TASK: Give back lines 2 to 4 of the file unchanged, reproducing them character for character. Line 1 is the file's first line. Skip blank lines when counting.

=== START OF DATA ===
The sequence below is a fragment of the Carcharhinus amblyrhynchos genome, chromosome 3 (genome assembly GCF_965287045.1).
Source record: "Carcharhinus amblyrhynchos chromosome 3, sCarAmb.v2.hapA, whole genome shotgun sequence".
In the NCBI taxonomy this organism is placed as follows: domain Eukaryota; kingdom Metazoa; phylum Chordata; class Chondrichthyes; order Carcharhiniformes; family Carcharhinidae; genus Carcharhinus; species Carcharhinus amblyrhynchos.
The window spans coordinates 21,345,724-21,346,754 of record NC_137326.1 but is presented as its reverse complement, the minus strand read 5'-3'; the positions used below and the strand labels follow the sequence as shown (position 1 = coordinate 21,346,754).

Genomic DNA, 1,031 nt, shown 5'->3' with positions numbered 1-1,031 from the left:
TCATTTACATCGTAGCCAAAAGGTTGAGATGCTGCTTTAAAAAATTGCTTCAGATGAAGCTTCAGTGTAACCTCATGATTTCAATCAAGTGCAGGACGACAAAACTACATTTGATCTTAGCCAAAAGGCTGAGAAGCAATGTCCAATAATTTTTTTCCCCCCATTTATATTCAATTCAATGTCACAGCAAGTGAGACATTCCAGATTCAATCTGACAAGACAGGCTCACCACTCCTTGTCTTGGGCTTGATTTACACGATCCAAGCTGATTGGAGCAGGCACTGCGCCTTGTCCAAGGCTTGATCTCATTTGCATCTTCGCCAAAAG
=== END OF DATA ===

Source record: "Carcharhinus amblyrhynchos chromosome 3, sCarAmb.v2.hapA, whole genome shotgun sequence".
In the NCBI taxonomy this organism is placed as follows: domain Eukaryota; kingdom Metazoa; phylum Chordata; class Chondrichthyes; order Carcharhiniformes; family Carcharhinidae; genus Carcharhinus; species Carcharhinus amblyrhynchos.
The window spans coordinates 21,345,724-21,346,754 of record NC_137326.1 but is presented as its reverse complement, the minus strand read 5'-3'; the positions used below and the strand labels follow the sequence as shown (position 1 = coordinate 21,346,754).